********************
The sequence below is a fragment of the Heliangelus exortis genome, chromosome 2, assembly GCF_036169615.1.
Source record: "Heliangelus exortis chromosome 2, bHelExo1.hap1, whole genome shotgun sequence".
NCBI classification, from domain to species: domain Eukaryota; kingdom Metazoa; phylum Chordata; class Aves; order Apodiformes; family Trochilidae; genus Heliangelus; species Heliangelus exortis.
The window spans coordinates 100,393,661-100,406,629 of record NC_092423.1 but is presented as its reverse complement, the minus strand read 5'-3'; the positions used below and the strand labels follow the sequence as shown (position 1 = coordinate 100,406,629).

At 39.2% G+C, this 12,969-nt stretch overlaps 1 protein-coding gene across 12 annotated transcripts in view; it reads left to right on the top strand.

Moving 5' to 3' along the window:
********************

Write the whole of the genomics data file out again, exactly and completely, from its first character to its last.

The sequence below is a fragment of the Heliangelus exortis genome, chromosome 2, assembly GCF_036169615.1.
Source record: "Heliangelus exortis chromosome 2, bHelExo1.hap1, whole genome shotgun sequence".
NCBI classification, from domain to species: domain Eukaryota; kingdom Metazoa; phylum Chordata; class Aves; order Apodiformes; family Trochilidae; genus Heliangelus; species Heliangelus exortis.
The window spans coordinates 100,393,661-100,406,629 of record NC_092423.1 but is presented as its reverse complement, the minus strand read 5'-3'; the positions used below and the strand labels follow the sequence as shown (position 1 = coordinate 100,406,629).

At 39.2% G+C, this 12,969-nt stretch overlaps 1 protein-coding gene across 12 annotated transcripts in view; it reads left to right on the top strand.

Moving 5' to 3' along the window: